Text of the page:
A rapidly evolving Banking-as-a-Service (BaaS) market is starting to take shape.
A BaaS platform enables fintechs and other third parties – as well as banks and credit unions – to connect with licensed and regulated banking back-ends via Application Programming Interfaces (APIs) so they can build financial services applications.
In some cases, the banking back-ends are provided by fintechs that offer a BaaS platform and deliver core banking services at the same time.
The near-term dynamics of the BaaS market are potent, driven by strong customer sentiment, a thriving fintech environment, and unrelenting innovation by providers of BaaS platforms.
Fintechs already are leveraging BaaS platforms for:
Looking further into the future there are seven trends that will impact BaaS:
Everything moves faster these days. That is why BaaS platforms will continue to move towards real-time payment processing. Traditional core banking platforms are built around antiquated batch processes, which make settling the electronic payments made by consumers far from simple.
Most payment services providers will transfer bulk sums of money into a biller’s bank account. The bulk sum represents payments made on all outstanding invoices, as well as the acquirer’s fees. Separating the acquirer’s fees, reconciling payments and invoices and updating the general ledger can become laborious and time-consuming.
Poor visibility into payments also opens the door to compliance issues. And some traditional batch-mode solutions do not support all electronic payment methods. It is for these reasons that fintechs will expect BaaS platforms to support real-time processing.
Traditional core banking platforms have been slow to support newer payment methods. But customers demand choice in how they make and receive payments. That is why omni-channel payment processing is becoming the table stakes for BaaS platform providers.
An omni-channel BaaS platform enables consumers to make and receive payments electronically via their preferred method, whether it is via card, Automated Clearing House (ACH) or Real-Time Payment (RTP). All payments are aggregated onto a single BaaS platform for processing and settlement.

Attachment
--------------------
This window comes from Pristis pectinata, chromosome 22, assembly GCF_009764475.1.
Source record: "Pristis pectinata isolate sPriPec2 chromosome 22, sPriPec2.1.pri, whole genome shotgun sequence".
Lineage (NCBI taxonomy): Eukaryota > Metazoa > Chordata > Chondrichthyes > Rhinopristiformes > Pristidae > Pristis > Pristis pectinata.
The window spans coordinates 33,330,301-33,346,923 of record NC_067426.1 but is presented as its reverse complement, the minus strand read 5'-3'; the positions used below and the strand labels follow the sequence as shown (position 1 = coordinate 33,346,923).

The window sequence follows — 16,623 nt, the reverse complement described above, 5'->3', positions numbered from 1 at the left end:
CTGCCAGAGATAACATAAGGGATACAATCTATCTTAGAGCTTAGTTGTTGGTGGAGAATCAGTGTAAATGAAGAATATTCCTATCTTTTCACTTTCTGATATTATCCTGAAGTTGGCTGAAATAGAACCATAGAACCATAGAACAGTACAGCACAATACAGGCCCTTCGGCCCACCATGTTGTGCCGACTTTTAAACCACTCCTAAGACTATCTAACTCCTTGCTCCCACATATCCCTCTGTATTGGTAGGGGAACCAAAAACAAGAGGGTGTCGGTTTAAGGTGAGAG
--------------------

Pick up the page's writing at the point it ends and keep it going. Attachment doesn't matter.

The BaaS platform then provides granular visibility into individual payments as well as complete transparency and tracking of consumer payments from receipt through settlement, without the need for pricey customized reporting engines.
All this offers a better, more flexible way to manage payments.
Digital onboarding raced up the priority list in financial services with the dramatic shift to remote work. With no end in sight to this new abnormal, fintechs must carefully review their digital plans to ensure they have the capabilities they need to digitally onboard customers across markets, products, and segments. BaaS can help.
Leading BaaS platforms incorporate digital onboarding capabilities that are proven to free up staff time, accelerate turnaround, slash costs, reduce errors, and enhance the onboarding experience.
The insights generated from core banking data can open a host of online applications with the potential to develop vast new markets. For business customers, this might mean easy access through fintechs to information for managing cashflow, utilities, insurance, payroll, and real estate.
Multi-service consumer platforms may leverage core banking data for applications such as insurance, utilities, entertainment, and travel.
Artificial intelligence (AI) and other cognitive technologies will soon raise the bar for operational efficiency and effectiveness by performing tasks in core banking that previously required human judgement. Incorporating AI into a BaaS platform automates the gathering and analysis of data, preparation and display of information, identification of trends and anomalies, and the presentation of a recommended course of action.
BaaS will empower industry-specific applications that will change the way the consumers and businesses think about conducting financial transactions. BaaS-powered applications already have emerged in healthcare and gaming, for example.
It is only a matter of time before BaaS gains critical mass among fintechs in the United States.
Longer-term, BaaS will further evolve to deliver applications that are even more flexible and robust.
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